Halloween trick-or-treat bags hold horrors for nutrition experts who are offering alternatives.
Doctors at Children's Healthcare of Atlanta calculated that by visiting 15 houses, the average trick-or-treater can end up with 60 small treats. Their analysis suggests that typical treat bag contains the equivalent of 4,800 calories, a cup and a half of fat and three cups of sugar.
With nearly one in three children and teens overweight or obese in Canada, parents shouldn't allow kids to binge on Halloween treats, said Dr. Garry Sigman, director of the pediatric weight management program at Loyola University Health System in Chicago.
"Holidays can't be considered free passes for blatantly unhealthy behaviour," Sigman said.
Obesity researcher Dr. Sara Kirk says it may be time to reframe Halloween to focus on the fun, such as decorations and costumes, instead of food.
"Halloween starts earlier and earlier and it merges into Christmas, into Easter into many other opportunities to feed our children junk and I that's the real problem," said Kirk, who holds the Canada Research Chair in Health Services Research at Dalhousie University in Halifax. "It's the normalization of junk food."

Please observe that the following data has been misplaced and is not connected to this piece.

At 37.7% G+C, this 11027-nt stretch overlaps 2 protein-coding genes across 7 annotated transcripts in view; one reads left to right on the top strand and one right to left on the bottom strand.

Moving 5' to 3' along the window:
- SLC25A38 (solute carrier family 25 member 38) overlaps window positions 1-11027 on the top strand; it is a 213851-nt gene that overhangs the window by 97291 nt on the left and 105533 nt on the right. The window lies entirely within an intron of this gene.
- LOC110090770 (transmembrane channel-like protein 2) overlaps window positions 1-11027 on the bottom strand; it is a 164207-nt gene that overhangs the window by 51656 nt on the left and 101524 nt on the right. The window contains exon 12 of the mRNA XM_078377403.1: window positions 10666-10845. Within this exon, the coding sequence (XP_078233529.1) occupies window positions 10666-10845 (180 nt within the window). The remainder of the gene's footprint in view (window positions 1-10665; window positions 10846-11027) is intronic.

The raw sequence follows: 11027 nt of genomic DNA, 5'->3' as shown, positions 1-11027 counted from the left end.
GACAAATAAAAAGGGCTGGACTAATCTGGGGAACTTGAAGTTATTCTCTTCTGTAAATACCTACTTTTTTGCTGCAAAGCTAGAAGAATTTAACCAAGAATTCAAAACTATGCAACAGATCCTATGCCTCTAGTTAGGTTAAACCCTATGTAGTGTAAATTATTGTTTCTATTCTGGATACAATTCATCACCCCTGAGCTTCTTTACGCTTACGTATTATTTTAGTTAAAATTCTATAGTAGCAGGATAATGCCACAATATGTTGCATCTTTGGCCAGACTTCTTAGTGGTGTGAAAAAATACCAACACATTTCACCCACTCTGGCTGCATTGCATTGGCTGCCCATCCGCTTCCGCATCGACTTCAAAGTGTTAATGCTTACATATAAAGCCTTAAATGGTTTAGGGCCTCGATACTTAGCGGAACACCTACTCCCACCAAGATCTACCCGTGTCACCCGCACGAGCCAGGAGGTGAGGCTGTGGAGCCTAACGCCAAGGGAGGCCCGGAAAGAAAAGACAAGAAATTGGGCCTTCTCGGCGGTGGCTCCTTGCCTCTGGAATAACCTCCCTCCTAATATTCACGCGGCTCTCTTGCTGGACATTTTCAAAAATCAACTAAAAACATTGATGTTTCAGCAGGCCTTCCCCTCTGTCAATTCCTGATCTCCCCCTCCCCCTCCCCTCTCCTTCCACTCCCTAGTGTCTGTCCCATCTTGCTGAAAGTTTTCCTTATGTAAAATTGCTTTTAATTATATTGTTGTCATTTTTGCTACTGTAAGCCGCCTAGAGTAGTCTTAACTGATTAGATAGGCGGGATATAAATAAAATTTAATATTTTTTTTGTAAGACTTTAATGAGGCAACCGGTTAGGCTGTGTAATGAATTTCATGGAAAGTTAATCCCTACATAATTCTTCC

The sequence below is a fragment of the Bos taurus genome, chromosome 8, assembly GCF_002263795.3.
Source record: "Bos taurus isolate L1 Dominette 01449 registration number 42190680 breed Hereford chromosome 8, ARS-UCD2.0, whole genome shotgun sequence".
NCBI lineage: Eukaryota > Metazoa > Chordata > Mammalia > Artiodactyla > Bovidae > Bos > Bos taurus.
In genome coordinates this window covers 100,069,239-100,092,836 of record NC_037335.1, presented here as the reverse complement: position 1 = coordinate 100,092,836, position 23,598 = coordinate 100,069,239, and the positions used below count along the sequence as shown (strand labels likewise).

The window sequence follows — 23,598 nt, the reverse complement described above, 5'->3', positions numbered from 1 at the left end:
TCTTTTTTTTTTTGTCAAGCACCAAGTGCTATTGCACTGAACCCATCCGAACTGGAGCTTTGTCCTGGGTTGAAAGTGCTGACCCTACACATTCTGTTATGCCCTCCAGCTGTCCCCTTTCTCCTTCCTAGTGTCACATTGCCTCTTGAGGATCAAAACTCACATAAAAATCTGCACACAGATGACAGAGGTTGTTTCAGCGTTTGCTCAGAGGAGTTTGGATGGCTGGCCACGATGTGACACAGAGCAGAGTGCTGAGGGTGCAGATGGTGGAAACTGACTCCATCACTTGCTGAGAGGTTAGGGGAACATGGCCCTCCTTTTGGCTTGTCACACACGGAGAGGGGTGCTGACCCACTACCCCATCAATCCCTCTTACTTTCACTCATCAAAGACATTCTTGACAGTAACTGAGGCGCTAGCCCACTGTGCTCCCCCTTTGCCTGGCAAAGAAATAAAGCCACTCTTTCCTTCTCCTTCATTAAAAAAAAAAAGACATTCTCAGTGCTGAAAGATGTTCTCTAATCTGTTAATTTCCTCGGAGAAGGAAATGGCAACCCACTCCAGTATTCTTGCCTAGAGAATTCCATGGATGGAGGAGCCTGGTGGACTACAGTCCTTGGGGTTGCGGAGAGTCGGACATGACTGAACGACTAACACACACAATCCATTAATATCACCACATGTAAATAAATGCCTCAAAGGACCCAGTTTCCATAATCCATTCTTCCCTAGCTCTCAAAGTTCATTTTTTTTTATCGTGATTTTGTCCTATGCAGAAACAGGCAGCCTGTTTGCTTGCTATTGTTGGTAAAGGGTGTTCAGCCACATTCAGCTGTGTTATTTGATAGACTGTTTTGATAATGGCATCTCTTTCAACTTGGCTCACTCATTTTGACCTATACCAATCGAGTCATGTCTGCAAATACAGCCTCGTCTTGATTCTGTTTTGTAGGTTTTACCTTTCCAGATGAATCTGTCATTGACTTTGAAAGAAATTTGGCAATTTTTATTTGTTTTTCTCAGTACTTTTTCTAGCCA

"The unhealthy choices are the default in our environment as it is constructed today."
Kirk wants people to use their imagination to keep the holiday fun with healthier options.
- Ensure your child has a good meal before trick-or-treating.
- Let children choose their favourite candies and portion them up in small amounts to eat after meals.
- For younger children, have the "switch witch" come in the night to take away the candy and replace it with a small gift, such as a toy or some other non food-related item.
- At parties, hand out decorated fruits and vegetables such as clementines with Jack-O-Lantern faces drawn on or pieces of banana on popsicles.
- Provide treats that aren't food, such as erasers, stickers, temporary tattoos or glow sticks.